Neither man is able to make the save. Their suits cannot go that fast toward the ground without getting them killed in the process. Rhodey crashes into the dirt and suffers severe spinal injuries as a result.

The scene must bring back some pretty bad, ugly memories for Sam. He saw his old wingman, Riley, shot out of the sky on a night mission in a similar way. Knowing how hard it is to lose a friend, Sam empathizes keenly with Tony, summed up in his statement of “I’m sorry.”

Tony’s response, unsurprisingly, is to childishly shoot Sam in the chest via his right repulsor.

When we next see Sam, though, he does not hold any ill will toward Iron Man for being shot. He understands how hard it is to watch a friend die; it is no stretch of the imagination to think of how hard it is to see a friend injured for nothing. No, Sam shows more concern for Rhodey than for his own injury at Tony’s hand. What gets him mad is Tony’s apparent attempt to play the “good cop” to Ross’ “bad cop.”

Of all the Avengers in the Raft, the one Tony goes to for information about Cap’s whereabouts is Falcon. Why? Because of the incarcerated Avengers, Sam is the one closest to Steve. Of all the scenes in the movie which show Falcon as Steve’s right hand man in Civil War, this is the absolute clincher. All four members of Cap’s team knew they were supposed to go to Siberia to stop Zemo.

Only Sam knew precisely where in Siberia they were going to go.

Our final look at the Falcon is at the end of the movie when, for some reason, he turns around in his cell. Slowly, Sam starts to smile at someone the audience cannot see. We can guess from the mess in the rooms leading to the cells who the person is, but we get positive confirmation when Steve steps out of the shadows and smiles back at his buddy. The other Avengers, while not losing confidence in Steve, have probably begun to wonder if maybe it would be safer for him if he left them in prison.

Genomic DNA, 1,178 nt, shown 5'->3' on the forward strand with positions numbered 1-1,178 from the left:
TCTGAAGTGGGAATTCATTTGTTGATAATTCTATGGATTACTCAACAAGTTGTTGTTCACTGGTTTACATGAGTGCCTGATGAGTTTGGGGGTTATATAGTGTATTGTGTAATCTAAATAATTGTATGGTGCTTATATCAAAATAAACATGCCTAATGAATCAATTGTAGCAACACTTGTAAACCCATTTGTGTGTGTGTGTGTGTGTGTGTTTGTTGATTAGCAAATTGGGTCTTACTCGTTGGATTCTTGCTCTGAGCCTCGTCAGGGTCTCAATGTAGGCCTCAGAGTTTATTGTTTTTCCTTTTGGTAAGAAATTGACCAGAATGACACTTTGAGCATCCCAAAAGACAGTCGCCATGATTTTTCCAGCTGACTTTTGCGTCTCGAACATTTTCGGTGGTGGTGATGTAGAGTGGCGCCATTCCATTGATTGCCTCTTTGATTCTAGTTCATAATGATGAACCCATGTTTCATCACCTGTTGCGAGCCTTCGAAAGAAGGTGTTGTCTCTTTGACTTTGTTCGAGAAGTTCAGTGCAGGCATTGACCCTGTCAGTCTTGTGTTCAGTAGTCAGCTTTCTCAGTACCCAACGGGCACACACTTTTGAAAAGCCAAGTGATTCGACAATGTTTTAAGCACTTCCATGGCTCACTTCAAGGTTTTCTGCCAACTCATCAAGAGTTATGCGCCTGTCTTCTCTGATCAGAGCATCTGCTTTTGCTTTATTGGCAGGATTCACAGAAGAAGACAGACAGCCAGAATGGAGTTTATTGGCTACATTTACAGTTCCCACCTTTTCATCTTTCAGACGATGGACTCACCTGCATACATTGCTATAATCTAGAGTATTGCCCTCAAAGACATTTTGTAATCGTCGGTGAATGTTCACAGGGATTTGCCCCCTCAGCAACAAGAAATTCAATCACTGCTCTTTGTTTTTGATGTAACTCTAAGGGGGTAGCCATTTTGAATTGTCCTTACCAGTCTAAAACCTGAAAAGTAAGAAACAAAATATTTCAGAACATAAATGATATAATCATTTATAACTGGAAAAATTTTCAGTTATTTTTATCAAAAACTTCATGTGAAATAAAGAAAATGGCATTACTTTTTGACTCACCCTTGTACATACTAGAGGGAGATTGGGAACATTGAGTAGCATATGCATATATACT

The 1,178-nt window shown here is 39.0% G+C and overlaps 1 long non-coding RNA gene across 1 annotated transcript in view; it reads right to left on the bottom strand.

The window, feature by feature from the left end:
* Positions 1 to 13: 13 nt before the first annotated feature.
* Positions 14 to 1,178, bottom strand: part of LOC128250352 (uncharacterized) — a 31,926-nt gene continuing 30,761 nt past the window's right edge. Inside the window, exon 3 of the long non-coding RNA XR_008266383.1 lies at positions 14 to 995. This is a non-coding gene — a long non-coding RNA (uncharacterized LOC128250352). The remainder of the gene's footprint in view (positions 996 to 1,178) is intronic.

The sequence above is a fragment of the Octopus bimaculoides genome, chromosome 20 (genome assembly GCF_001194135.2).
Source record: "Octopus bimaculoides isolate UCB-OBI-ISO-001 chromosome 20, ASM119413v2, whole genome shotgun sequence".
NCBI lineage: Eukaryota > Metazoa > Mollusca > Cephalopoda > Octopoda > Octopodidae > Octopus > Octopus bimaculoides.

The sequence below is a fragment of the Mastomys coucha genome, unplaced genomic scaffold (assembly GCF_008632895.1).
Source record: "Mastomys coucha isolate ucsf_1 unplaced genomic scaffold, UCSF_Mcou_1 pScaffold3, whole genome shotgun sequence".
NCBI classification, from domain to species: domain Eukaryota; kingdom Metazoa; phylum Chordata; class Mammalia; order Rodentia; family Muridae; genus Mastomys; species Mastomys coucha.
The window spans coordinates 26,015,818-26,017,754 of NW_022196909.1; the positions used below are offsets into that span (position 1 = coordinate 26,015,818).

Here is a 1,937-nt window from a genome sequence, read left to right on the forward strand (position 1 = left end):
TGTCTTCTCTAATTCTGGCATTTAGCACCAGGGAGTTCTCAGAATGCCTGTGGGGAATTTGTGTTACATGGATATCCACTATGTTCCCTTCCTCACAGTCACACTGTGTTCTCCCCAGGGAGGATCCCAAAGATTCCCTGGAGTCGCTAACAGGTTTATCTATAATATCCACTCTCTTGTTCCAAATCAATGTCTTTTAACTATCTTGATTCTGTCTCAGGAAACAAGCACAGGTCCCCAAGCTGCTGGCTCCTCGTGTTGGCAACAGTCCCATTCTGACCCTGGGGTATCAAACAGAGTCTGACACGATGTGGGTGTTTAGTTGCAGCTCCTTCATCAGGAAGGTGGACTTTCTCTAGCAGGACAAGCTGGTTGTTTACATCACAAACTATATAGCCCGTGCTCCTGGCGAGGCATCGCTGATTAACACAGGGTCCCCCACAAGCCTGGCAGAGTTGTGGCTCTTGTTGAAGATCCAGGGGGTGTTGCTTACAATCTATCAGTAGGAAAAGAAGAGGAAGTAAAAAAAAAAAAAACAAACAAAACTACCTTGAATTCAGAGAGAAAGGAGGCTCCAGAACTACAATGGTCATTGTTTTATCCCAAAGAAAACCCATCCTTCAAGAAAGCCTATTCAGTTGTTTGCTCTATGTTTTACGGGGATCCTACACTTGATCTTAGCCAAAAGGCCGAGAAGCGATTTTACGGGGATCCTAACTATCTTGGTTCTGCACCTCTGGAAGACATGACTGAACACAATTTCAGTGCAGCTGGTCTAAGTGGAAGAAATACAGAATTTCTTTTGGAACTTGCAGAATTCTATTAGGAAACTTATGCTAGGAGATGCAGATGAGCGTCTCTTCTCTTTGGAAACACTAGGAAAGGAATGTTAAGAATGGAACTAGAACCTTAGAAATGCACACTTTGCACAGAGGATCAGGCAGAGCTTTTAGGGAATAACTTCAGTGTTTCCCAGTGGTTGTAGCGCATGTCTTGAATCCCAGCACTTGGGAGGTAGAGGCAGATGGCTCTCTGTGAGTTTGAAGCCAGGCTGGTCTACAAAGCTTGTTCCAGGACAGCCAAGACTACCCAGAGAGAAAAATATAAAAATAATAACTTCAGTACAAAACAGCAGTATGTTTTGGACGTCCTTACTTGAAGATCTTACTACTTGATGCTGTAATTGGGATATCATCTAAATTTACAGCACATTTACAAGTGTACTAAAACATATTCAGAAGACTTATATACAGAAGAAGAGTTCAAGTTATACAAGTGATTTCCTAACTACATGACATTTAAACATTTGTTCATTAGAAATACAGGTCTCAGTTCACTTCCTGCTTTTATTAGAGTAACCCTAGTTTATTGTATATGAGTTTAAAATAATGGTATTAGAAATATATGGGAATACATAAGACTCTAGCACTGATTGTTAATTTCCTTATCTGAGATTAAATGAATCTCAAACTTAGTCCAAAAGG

Sam alone is absolutely certain Steve will wade into the Raft, ready and willing to punch his way through the U.S. Navy guards watching them, to get his people out. His smile is not a non-verbal “what took you so long?” so much as it is a, “This is a really stupid thing to do from some people’s perspective. But you will never think it’s stupid. Nice to see you, Cap.”

Steve’s answering smile says, “Nice to see you, Sam. Those bars look bendable. Or would you prefer I used the key?”

Wherever Steve chooses to go between Civil War and the Infinity War films, Sam will still be “do[ing] what he does, just slower.” The two will never be as close as Steve and Bucky are, but that does not prevent them from being strong friends. Steve has enough room in his heart for Bucky and the Avengers; no one can say he has a “heart which is two sizes too small.” It is not even one size too small. Steve cares about all of his friends. Just because he understands and connects with some better than others does not mean his affections are limited. He cares about them all equally – even those on the side of the Accords.

Sam and the others will probably be “off screen” until Infinity War. If they show up in the films in between, I will not be complaining but celebrating! It would be awful to have to wait so long to see them! But, whether they appear in the intervening films or not, they are still the Avengers.

Ever higher, readers!

The Mithril Guardian

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About The Mithril Guardian

I like stories.  Whether they’re on film, in song, or in print, I always remember a good story.  They remind me of paintings.  People cannot see them without learning something.  So it’s a good idea to look at a story from as many angles as possible.  I can watch the same movie a million times and still I will learn something that I did not know before.  Thoughts on the Edge of Forever is where I get to focus on what I learned from stories; what was not obvious the first time, the second time, or the umpteenth time. Earlier posts are written in the form of letters, usually to specific characters, to point out what I saw in a particular story or heard in a piece of music. Some of those letters, though, are like letters to the editor. Why did someone write a story this way and not another? Would the story have turned out better if the writer had done something different? These ‘letters to the editor’ will probably never be answered by the writers - the characters certainly will not answer anything - but their contents are still up for debate. After all, unless you ask a question, you will never get an answer. Still, civil ground rules apply. Any foul language or other form of abuse will not be tolerated in Thoughts on the Edge of Forever. I mean, who wants to be around the guest at the dinner party who is being nasty? Practically nobody, since people go to a party to have fun, not to hang around a grouch. So let’s have fun! The Mithril Guardian